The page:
A previously unknown game for the Sega Dreamcast based on The Simpsons has been discovered, and it looks like a cousin of Mister Mosquito. Springfield's first family is no stranger to the video game scene, offering up interactive adventures to fans pretty much since the inception of the show. Acclaim's Bart vs. the Space Mutants released on the Nintendo Entertainment System in February 1991, beating the famous Simpsons arcade beat 'em up by Konami by one month. Releases would continue on an almost yearly basis into the 2000s when Radical Entertainment really came into their own with games like The Simpsons: Hit & Run and The Simpsons: Road Rage.
Electronic Arts would pick up the license in the late 2000s, producing an ambitious action platformer simply titled The Simpsons Game for consoles. This release was followed by a slew of mobile titles, which is typical of licensed properties starting in the 2010s. The latest of those, The Simpsons: Tapped Out, is a popular city-builder that has earned $200 million for the company since its release in 2013. Homer Simpson, Bart Simpson, and Krusty the Clown were also among the many playable crossover characters in Lego Dimensions. That game included a full Springfield level to explore as a paid expansion.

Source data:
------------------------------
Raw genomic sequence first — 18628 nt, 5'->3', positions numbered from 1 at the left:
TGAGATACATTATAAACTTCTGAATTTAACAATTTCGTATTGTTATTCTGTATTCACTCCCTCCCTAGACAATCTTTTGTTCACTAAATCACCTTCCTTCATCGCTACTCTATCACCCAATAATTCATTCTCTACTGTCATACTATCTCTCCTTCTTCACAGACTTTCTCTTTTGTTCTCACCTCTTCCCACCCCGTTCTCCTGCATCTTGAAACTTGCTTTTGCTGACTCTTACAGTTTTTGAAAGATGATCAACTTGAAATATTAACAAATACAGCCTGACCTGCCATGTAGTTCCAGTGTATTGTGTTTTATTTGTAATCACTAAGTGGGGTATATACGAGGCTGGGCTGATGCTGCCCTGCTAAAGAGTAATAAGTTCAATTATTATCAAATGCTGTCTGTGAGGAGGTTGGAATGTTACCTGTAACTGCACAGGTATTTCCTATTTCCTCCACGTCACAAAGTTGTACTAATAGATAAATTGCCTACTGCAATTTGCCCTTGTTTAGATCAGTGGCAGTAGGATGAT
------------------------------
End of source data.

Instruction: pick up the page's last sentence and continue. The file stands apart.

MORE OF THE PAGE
Traveling back in time to the days of the Dreamcast, The Simpsons: Bug Squad is an undiscovered tech demo authored by the now-defunct Red Lemon Studios that seemingly served as a proof of concept for a more complicated Simpsons game for the platformer. Dreamcast YouTuber DreamcasticChannel showcased the discovery for the first time, including a playable build starring a realistic fly. The demo lacks sound effects or music, and interactivity is limited, but the titular bug can jump high into the air and glide as it explores the kitchen and living room of the famous house on 742 Evergreen Terrace.
The Simpsons: Bug Squad was discovered thanks to the tireless work of game preservationists digging through the hard drive of a busted Dreamcast dev kit. Users on the Dreamcast-Talk message boards collaborated to get the files and eventually compile the game. The hard drive also included an updated build of Take The Bullet, a planned light gun shooter for the Dreamcast created by the same studio that worked on The Simpsons: Bug Squad. Several new levels for the shooter were discovered, which is another great find for a game that was heavily covered in the last days of Sega's console.
While it's likely that a game called The Simpsons: Bug Squad is not what would have come out of Red Lemon Studios had the Dreamcast continued as a platform, it's still disappointing that their efforts never led to a finished product. Like many Dreamcast games with proper cel-shading, the graphics on display in Bug Squad hold up in 2020, and the early 2000s produced some of the best games ever inspired by Matt Groening's cultural juggernaut. At the very least, the history books just a little more complete and gamers now have a window into what could have been.